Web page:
There are only so many superlatives one can use to describe the Astros' offense. It's a fine-tuned machine of death and destruction. It was thus even before Gonzalez turned into one of the most underrated players in the game and Gurriel started to hit like he did in Cuba (and he’s still only batting eighth). This offense is a force of nature not to be trifled with. It eviscerated the Boston pitching staff and then ground it into a fine powder. That’s not rosin that Keuchel is going to be dabbing onto his arm tonight, it’s what’s left of Rick Porcello.

They’ll hit their dingers, sure. But the Astros are doing this freaky thing where they’re making contact like the Royals of yesteryear, and now they can play pinball with your soul for a little bit before they launch it into the Crawford Boxes. It’s not fair, man. Fear them.

Benches (AVG/OBP/SLG/TAv)

C-R Austin Romine (.218/.272/.293/.208)
IF-R Ronald Torreyes (.292/.314/.375)
OF-L Jacoby Ellsbury (.264/.348/.402/.266)
IF-S Chase Headley (.273/.353/.406/.272)

C-R Evan Gattis (.263/.311/.457/.253)
OF-R Cameron Maybin (.186/.226/.441/.237)
1B-R Tyler White (.279/.328/.525/.303)
C-L Juan Centeno (.231/.286/.346/.208)

Ellsbury and Headley combined for a grand total of zero hits in shared ALDS time in the DH spot. Ellsbury did reach on one of his trademark catcher’s interference calls, but there’s a problem when that was the high point. Headley had been one of the better hitters on the team for a while, so it wouldn’t be surprising to see him turn it on a bit.

One of these Astros players may be exchanged for a pitcher. White doesn’t exactly fit very well on the roster given Gonzalez’s existence and capacity to play anywhere, so don’t be surprised if he’s traded out for someone like Collin McHugh.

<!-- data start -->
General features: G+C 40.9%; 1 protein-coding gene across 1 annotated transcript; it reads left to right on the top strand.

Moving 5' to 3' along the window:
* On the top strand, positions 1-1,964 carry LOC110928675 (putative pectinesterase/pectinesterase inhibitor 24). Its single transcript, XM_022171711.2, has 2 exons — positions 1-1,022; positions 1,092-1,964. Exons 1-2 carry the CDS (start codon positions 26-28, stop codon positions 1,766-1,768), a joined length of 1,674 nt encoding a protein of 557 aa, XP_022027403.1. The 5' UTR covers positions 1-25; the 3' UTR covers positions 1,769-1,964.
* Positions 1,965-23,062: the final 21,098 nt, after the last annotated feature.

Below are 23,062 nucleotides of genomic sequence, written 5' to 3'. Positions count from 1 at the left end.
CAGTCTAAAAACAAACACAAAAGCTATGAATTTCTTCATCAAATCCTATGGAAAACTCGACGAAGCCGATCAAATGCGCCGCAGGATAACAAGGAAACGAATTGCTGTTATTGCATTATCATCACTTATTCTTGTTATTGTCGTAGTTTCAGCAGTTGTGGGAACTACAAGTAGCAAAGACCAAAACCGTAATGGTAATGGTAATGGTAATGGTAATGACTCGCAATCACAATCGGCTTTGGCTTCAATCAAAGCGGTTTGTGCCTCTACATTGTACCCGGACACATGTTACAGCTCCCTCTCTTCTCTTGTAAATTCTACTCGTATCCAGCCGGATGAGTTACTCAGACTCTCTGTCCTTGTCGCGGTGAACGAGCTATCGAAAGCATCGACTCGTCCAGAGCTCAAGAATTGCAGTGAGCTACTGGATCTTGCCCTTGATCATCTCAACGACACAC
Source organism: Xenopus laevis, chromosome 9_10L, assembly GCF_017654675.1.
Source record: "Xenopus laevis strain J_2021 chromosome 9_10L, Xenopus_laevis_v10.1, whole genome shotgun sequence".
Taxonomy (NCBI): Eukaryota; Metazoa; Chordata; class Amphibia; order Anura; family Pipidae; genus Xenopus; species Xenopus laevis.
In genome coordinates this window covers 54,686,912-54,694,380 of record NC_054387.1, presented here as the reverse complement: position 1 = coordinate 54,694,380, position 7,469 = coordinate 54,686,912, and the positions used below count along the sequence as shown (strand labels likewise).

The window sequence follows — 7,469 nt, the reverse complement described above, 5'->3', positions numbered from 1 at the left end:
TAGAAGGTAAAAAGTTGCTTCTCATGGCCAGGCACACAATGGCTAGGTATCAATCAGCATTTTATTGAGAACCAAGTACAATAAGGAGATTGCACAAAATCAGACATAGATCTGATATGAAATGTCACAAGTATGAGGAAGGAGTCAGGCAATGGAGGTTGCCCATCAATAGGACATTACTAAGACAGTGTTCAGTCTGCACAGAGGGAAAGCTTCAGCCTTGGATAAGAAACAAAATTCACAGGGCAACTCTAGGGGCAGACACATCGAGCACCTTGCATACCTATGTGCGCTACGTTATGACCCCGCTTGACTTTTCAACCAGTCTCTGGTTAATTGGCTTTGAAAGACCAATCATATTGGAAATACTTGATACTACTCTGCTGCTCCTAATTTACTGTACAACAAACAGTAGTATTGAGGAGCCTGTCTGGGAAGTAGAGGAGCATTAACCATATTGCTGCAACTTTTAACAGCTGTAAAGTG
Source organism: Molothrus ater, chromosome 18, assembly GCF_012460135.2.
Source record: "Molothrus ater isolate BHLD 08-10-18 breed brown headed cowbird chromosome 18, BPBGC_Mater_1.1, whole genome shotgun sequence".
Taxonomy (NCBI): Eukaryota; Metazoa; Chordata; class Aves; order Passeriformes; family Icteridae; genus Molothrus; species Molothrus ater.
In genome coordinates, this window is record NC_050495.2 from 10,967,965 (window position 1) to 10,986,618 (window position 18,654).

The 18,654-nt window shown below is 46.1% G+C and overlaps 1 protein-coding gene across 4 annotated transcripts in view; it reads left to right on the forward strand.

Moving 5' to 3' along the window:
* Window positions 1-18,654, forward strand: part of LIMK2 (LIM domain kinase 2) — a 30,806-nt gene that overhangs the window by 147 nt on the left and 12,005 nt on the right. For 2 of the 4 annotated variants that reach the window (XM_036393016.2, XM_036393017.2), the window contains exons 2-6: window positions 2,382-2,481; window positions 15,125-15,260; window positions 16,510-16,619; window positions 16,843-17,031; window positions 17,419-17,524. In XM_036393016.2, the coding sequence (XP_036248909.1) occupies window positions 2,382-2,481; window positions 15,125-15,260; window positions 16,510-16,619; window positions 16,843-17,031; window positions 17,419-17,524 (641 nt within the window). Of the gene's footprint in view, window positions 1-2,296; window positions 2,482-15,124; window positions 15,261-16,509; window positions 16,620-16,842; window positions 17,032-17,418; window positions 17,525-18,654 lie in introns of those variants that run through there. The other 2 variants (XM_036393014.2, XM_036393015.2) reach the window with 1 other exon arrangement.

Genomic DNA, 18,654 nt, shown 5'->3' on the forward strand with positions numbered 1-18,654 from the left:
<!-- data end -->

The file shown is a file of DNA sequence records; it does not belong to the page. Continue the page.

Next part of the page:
Starting Pitchers (IP, ERA, DRA)

RHP Masahiro Tanaka (178, 4.74, 3.66)
RHP Luis Severino (193, 2.98, 3.05)
LHP CC Sabathia (149, 3.69, 4.46)
RHP Sonny Gray (162, 3.55, 3.27)

LHP Dallas Keuchel (146, 2.90, 2.65)
RHP Justin Verlander (206, 3.36, 3.24)
RHP Brad Peacock (132, 3.00, 2.83)
RHP Charlie Morton (147, 3.62, 3.46)

Gray won’t have taken the mound for a total of 12 days when he toes the rubber in Game 4. Many thought that he would start Game 1 given his long layover and Tanaka’s Tyler Chatwood-esque home/road splits, but here we are. When Tanaka’s right, as he was in his masterful ALDS outing against Cleveland, he’s just about as good as any pitcher in baseball. He turns into a junk-balling virtuoso with a splitter from hell. When the splitter doesn’t split and the slider doesn’t slide, they go over the fence. The Astros aren’t a team you want that to happen against.

A.J. Hinch has only confirmed Keuchel and Verlander thus far. Peacock started Game 3 and Morton got Game 4 in the ALDS, so we’ll assume that’s the order for now, but it’s worth remembering that Lance McCullers is pretty darn good too. There’s also the aforementioned McHugh. Keuchel and Verlander are the guys who really matter, though. If they win, the Astros are going to be very hard to beat.